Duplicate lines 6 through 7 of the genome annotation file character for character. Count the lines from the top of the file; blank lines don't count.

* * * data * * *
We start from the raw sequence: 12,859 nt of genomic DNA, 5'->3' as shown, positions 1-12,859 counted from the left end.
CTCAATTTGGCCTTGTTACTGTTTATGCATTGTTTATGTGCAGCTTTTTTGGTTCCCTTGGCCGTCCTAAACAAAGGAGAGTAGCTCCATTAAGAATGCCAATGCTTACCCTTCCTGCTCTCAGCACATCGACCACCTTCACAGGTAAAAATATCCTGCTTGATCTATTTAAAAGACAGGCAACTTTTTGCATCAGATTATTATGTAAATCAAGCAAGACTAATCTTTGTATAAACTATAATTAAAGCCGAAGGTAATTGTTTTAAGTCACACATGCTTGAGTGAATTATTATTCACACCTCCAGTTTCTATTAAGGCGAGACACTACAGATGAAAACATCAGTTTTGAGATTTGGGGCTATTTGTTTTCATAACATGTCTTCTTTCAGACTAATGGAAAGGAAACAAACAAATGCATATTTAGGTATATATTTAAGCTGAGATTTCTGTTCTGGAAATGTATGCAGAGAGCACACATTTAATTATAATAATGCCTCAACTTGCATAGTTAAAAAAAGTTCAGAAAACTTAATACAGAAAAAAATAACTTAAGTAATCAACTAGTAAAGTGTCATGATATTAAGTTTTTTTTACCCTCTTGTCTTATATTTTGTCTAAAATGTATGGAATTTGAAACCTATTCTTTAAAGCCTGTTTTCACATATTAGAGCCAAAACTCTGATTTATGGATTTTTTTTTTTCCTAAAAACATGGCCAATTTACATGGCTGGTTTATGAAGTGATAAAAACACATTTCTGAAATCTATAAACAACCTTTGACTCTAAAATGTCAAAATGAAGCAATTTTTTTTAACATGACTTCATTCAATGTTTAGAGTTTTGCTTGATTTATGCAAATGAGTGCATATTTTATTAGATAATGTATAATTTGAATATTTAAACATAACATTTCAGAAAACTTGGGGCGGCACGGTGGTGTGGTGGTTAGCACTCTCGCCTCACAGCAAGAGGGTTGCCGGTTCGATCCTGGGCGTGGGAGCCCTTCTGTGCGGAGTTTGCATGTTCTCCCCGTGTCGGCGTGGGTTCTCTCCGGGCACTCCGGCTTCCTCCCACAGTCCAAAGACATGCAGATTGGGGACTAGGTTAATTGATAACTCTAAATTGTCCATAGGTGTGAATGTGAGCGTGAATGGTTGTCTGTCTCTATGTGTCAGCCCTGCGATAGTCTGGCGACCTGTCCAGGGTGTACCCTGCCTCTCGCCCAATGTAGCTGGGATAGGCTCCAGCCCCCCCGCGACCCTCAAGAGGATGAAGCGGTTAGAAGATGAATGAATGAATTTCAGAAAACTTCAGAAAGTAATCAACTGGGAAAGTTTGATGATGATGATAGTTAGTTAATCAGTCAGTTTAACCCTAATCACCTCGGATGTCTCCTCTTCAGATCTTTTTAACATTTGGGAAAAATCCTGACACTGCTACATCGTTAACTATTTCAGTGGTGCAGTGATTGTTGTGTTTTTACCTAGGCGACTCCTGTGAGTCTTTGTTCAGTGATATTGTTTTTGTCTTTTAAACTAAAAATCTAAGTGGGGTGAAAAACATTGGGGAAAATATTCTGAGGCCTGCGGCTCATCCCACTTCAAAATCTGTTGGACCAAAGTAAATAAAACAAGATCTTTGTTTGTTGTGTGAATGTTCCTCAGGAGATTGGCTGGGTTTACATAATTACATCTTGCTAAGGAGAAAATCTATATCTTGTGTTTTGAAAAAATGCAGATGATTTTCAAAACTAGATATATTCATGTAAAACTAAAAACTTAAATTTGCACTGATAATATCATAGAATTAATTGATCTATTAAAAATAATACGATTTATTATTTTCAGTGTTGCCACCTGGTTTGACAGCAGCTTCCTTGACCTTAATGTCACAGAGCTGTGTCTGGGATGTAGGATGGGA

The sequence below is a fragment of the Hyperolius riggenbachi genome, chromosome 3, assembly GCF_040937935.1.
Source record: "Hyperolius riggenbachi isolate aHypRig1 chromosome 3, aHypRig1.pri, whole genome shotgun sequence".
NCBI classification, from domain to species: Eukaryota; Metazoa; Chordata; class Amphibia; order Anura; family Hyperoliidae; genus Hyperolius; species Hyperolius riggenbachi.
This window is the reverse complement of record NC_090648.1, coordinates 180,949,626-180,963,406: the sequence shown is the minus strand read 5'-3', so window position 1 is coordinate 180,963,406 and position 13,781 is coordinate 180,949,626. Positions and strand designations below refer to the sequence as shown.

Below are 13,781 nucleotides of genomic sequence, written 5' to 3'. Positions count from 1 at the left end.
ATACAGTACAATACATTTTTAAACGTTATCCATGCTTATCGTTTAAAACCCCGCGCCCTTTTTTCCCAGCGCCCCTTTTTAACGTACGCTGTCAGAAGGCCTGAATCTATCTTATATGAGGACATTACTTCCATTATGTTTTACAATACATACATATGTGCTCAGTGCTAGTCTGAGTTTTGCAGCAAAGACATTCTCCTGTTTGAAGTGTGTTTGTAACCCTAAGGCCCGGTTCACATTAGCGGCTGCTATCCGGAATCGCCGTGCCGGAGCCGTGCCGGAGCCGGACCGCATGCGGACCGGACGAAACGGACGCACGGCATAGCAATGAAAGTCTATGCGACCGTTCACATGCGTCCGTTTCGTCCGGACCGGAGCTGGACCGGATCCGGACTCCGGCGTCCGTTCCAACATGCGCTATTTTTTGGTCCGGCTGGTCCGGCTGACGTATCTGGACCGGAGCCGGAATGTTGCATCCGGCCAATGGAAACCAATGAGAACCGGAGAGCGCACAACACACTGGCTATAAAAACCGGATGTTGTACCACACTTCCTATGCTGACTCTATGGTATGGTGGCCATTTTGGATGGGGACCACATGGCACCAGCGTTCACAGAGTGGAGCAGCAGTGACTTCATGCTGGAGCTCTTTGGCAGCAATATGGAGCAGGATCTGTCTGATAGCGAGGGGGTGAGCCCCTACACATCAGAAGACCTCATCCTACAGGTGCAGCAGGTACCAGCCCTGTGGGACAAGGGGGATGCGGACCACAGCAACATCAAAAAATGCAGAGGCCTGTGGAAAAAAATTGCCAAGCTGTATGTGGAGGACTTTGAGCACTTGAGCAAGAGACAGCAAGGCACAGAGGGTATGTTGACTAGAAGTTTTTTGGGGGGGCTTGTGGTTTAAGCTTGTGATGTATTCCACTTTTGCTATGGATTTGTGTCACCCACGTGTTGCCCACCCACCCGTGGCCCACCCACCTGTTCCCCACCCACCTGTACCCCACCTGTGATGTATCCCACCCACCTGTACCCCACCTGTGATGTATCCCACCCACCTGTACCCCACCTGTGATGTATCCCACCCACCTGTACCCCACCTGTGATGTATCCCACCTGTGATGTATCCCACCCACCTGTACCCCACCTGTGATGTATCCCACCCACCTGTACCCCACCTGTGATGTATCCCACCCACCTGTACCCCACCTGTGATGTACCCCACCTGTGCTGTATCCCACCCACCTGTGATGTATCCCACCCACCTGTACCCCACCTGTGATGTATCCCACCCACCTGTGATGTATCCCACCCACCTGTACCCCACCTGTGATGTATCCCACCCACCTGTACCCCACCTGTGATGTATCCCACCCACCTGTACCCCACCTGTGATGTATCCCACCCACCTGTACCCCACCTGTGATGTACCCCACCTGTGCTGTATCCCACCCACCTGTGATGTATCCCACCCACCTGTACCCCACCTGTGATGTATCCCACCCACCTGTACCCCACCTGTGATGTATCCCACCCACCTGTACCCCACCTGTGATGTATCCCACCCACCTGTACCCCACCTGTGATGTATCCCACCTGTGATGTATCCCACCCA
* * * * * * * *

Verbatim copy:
This window is the reverse complement of record NC_090648.1, coordinates 180,949,626-180,963,406: the sequence shown is the minus strand read 5'-3', so window position 1 is coordinate 180,963,406 and position 13,781 is coordinate 180,949,626. Positions and strand designations below refer to the sequence as shown.

Below are 13,781 nucleotides of genomic sequence, written 5' to 3'. Positions count from 1 at the left end.